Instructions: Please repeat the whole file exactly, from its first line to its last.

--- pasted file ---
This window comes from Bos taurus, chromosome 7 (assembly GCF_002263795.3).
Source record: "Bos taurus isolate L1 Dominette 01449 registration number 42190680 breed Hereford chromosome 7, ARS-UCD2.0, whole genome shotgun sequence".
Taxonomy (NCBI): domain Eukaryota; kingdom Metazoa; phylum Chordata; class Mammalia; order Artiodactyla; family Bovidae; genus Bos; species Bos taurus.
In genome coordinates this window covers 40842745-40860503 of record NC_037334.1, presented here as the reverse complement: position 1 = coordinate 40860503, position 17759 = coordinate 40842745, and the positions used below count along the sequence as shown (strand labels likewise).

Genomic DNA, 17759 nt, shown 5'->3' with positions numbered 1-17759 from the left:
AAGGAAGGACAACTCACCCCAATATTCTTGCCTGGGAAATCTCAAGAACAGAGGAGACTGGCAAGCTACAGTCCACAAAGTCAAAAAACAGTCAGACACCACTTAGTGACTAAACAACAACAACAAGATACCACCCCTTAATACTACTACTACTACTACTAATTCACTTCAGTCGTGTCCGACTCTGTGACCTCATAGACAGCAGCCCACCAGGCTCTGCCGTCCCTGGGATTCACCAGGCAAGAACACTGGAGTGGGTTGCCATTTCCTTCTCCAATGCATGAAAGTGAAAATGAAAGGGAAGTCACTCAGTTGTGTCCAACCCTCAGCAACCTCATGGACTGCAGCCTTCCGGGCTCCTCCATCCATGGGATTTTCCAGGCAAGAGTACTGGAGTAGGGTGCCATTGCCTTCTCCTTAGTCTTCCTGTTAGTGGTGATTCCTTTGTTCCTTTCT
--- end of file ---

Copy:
This window comes from Bos taurus, chromosome 7 (assembly GCF_002263795.3).
Source record: "Bos taurus isolate L1 Dominette 01449 registration number 42190680 breed Hereford chromosome 7, ARS-UCD2.0, whole genome shotgun sequence".
Taxonomy (NCBI): domain Eukaryota; kingdom Metazoa; phylum Chordata; class Mammalia; order Artiodactyla; family Bovidae; genus Bos; species Bos taurus.
In genome coordinates this window covers 40842745-40860503 of record NC_037334.1, presented here as the reverse complement: position 1 = coordinate 40860503, position 17759 = coordinate 40842745, and the positions used below count along the sequence as shown (strand labels likewise).

Genomic DNA, 17759 nt, shown 5'->3' with positions numbered 1-17759 from the left:
AAGGAAGGACAACTCACCCCAATATTCTTGCCTGGGAAATCTCAAGAACAGAGGAGACTGGCAAGCTACAGTCCACAAAGTCAAAAAACAGTCAGACACCACTTAGTGACTAAACAACAACAACAAGATACCACCCCTTAATACTACTACTACTACTACTAATTCACTTCAGTCGTGTCCGACTCTGTGACCTCATAGACAGCAGCCCACCAGGCTCTGCCGTCCCTGGGATTCACCAGGCAAGAACACTGGAGTGGGTTGCCATTTCCTTCTCCAATGCATGAAAGTGAAAATGAAAGGGAAGTCACTCAGTTGTGTCCAACCCTCAGCAACCTCATGGACTGCAGCCTTCCGGGCTCCTCCATCCATGGGATTTTCCAGGCAAGAGTACTGGAGTAGGGTGCCATTGCCTTCTCCTTAGTCTTCCTGTTAGTGGTGATTCCTTTGTTCCTTTCT